Maine state regulators on Jan. 13 issued an order denying Maine Public Service’s (MPS) motion for a protective order related to information about its proposed plans to address reliability issues in Northern Maine.
Temporary protection is provided to information provided by Loring Holdings LLC to MPS on a confidential basis, the state Public Utilities Commission (PUC) said.
Several parties filed timely oppositions to MPS’ motion, including Eastern Maine Electric Cooperative, Van Buren Light & Power, the state Office of the Public Advocate (OPA) and Central Maine Power (CMP). The PUC also said that it held a conference of counsel on Jan. 9 to hear arguments on the proposed motion.
Of the parties’ positions, the PUC noted that MPS requested the protection of its “analysis and cost estimates of the potential solutions to the reliability issues in Northern Maine and the comparison of options to (a) secure in-region generation through long term contracts; (b) strengthen transmission ties to New Brunswick and (c) connect Maine Public directly to the [ISO New England (ISO-NE)] transmission grid.”
Parties opposing the motion contended that the motion is too broad in simply referencing cost analysis, the type of material described as confidential information is not information that warrants protection, MPS does not make a showing of harm, and denying access to the parties is inconsistent with Maine statute and would prevent the parties from meaningfully participating in the case, the PUC said.
Of its decision, the PUC said that MPS has not met its burden of showing that cost analysis regarding possible solutions to reliability issues in Northern Maine is the type of information that should be subject to a protective order.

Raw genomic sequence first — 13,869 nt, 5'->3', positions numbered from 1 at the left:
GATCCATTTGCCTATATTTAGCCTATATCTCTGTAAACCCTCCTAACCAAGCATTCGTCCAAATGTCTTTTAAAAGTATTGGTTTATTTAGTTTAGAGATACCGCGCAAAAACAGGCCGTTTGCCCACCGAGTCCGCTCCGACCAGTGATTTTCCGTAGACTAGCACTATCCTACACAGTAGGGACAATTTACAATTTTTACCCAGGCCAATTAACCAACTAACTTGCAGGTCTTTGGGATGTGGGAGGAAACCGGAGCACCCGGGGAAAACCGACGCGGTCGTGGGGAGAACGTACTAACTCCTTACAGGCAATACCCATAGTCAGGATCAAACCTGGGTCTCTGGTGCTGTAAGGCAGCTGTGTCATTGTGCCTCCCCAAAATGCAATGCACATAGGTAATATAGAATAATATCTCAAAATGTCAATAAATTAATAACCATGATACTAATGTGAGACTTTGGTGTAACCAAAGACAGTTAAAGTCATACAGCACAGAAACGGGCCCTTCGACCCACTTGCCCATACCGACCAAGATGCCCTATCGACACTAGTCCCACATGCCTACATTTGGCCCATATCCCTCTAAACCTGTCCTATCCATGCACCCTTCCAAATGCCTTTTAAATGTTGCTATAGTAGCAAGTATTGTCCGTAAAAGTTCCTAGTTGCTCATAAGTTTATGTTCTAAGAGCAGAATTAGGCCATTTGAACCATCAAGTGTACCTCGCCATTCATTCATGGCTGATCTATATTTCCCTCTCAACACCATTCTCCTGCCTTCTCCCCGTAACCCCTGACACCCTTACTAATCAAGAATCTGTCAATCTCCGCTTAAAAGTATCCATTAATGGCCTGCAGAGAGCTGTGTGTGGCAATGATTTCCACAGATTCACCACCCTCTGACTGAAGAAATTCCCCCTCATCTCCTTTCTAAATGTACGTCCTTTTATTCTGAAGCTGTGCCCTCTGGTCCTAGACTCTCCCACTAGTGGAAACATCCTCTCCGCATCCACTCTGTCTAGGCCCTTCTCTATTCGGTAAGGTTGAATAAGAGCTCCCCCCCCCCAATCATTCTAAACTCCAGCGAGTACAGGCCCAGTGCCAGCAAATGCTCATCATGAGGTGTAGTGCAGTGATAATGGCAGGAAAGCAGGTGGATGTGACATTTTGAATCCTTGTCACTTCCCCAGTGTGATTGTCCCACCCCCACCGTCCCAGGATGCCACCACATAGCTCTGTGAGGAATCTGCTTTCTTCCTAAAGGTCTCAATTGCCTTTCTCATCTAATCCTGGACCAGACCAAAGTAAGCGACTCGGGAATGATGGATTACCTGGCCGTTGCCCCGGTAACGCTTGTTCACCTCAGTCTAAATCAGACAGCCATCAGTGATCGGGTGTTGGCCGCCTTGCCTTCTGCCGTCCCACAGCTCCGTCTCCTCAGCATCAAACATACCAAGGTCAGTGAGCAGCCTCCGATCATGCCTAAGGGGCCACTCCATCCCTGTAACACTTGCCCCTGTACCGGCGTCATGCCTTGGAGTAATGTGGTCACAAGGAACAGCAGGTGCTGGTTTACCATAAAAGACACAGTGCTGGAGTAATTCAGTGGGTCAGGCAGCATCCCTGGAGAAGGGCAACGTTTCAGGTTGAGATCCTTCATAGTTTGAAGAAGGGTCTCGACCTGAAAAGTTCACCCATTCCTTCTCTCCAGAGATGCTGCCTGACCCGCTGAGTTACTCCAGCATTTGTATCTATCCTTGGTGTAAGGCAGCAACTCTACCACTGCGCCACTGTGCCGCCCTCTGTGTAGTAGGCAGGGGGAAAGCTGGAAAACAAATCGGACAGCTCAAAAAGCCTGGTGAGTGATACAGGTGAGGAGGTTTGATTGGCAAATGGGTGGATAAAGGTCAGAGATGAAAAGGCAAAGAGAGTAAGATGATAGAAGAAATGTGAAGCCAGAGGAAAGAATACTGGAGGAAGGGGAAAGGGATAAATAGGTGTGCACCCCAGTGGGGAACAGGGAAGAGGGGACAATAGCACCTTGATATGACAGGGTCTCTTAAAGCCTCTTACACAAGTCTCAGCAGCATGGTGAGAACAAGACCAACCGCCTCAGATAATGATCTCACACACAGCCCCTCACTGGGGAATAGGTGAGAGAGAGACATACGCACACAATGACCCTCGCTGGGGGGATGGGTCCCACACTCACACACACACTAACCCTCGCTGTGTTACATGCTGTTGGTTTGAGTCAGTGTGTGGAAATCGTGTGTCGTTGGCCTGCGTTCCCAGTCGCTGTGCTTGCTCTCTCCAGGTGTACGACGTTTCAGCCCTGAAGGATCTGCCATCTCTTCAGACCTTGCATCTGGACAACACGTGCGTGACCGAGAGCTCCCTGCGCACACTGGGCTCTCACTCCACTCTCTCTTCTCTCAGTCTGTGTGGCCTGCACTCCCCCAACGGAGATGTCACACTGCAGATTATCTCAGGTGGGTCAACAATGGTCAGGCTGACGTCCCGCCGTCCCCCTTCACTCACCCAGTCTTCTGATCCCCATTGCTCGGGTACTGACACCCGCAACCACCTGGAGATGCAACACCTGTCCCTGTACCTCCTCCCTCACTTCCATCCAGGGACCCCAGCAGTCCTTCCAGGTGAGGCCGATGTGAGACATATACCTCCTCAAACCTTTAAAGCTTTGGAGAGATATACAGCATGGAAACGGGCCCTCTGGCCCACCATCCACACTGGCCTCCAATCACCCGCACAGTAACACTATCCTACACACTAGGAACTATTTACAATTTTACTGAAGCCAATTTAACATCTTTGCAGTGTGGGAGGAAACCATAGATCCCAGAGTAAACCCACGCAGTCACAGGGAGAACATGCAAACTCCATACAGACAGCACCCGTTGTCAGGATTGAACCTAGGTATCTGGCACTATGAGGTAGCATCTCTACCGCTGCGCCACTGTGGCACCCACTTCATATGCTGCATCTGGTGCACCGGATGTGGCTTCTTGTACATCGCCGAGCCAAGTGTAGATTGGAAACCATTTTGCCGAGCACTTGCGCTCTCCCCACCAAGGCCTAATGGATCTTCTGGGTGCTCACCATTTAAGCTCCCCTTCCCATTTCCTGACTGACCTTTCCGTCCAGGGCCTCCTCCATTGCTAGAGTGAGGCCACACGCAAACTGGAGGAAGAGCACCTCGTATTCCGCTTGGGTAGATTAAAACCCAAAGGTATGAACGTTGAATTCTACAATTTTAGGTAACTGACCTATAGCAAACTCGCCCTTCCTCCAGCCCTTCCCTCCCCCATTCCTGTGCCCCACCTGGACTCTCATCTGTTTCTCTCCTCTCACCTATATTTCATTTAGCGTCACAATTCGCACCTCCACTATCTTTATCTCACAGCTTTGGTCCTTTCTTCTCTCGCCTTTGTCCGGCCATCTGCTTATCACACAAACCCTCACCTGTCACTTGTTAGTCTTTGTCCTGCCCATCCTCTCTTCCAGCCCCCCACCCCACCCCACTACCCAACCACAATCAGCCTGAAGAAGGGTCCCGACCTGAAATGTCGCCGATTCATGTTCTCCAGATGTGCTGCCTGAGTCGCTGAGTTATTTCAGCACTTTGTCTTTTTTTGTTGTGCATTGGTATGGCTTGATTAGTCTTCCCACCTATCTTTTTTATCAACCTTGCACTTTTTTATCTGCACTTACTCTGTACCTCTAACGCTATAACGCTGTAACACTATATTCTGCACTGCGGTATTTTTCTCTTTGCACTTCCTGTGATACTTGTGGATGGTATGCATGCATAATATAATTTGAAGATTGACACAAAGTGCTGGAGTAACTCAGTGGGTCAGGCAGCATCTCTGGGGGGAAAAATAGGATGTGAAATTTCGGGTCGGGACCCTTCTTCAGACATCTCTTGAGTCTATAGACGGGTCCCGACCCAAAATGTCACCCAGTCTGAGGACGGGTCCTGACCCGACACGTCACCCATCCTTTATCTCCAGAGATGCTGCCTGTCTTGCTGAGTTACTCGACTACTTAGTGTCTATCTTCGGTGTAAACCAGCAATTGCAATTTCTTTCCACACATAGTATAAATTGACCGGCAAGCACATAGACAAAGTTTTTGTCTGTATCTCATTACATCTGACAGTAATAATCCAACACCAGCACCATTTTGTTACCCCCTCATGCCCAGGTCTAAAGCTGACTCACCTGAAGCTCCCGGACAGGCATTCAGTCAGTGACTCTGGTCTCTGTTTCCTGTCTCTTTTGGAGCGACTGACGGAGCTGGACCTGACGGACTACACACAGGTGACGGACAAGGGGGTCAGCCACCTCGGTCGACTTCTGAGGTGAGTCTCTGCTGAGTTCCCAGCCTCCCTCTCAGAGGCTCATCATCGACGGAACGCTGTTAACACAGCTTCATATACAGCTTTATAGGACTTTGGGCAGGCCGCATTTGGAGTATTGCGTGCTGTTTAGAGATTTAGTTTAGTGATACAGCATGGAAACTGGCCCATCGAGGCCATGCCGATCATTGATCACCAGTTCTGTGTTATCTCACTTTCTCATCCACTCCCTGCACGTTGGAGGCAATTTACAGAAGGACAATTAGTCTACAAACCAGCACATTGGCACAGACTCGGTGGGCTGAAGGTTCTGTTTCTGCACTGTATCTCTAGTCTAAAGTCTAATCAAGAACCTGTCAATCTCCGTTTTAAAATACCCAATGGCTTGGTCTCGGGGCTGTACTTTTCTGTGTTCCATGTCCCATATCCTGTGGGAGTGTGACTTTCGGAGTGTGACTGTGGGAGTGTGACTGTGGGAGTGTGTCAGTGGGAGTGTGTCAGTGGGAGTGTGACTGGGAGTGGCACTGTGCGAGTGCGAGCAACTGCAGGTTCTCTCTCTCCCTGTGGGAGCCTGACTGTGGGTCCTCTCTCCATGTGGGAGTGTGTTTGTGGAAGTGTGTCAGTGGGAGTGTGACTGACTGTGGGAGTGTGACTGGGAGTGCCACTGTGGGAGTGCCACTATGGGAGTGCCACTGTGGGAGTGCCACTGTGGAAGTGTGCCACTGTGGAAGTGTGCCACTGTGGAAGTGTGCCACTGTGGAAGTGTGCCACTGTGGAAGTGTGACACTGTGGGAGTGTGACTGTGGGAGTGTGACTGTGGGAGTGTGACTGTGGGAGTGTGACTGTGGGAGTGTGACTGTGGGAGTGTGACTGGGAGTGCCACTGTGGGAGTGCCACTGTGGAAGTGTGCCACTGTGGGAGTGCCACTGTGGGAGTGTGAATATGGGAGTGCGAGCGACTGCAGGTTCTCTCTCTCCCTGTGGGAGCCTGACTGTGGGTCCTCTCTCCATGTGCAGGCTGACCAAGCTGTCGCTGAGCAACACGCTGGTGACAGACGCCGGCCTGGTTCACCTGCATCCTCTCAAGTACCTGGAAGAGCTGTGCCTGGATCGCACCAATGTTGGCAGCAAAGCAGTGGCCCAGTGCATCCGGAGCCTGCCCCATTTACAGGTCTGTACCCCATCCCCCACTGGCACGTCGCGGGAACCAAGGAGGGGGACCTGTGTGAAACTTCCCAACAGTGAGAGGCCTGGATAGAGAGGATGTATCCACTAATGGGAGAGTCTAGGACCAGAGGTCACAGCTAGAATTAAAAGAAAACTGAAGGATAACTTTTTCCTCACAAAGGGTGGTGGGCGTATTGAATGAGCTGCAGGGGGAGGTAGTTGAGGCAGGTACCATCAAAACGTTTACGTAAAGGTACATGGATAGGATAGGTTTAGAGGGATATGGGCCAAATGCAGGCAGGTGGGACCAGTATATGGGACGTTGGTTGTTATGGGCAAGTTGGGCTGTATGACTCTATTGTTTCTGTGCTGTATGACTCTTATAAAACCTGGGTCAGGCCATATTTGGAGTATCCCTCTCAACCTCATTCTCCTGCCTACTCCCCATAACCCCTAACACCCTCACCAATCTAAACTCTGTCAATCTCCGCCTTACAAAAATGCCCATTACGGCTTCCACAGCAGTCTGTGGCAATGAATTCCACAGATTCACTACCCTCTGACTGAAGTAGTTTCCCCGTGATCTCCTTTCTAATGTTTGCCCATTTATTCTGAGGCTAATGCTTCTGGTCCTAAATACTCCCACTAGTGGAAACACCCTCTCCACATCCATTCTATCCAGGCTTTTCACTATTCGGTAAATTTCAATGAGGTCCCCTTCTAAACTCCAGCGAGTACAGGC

“MPS could not point to any certificate of public convenience and necessity (CPCN) proceeding in which such analyses had been determined to be proprietary business information,” the PUC said. “Indeed, this information is the kind of information that is typically developed in a CPCN proceeding in order for the commission to evaluate both the need for the project and whether the proposed project is the most cost effective solution.”
In this case, MPS’ assertions that the cost analysis is analogous to bid information fails to meet its burden of showing that cost analysis and assumptions underlying that analysis is proprietary business information or trade secrets.
“The examiners conclude that the cost and project analysis that MPS seeks to protect does not constitute proprietary business information or trade secrets,” the PUC added. “Accordingly, such information should remain available not only to the parties in this proceeding but to the public.”
The PUC further noted that MPS sought protection for information supplied to it on a confidential basis by Loring. While it is not clear at this time exactly what information Loring provided, the examiners are aware that Loring will seek to file a protective order in the case and that a protective order was in place for certain Loring information in another docket.
Thus, the PUC added, protecting, on a temporary basis, information confidentially supplied to MPS by Loring will allow Loring to make its case for protection, the PUC said, adding that Temporary Protective Order No. 4 will be issued solely with respect to the information in MPS’ draft plan relating to Loring and solely on a temporary basis.
MPS is wholly owned by Emera. CMP is a subsidiary of Iberdrola USA, which is a subsidiary of Iberdrola S.A.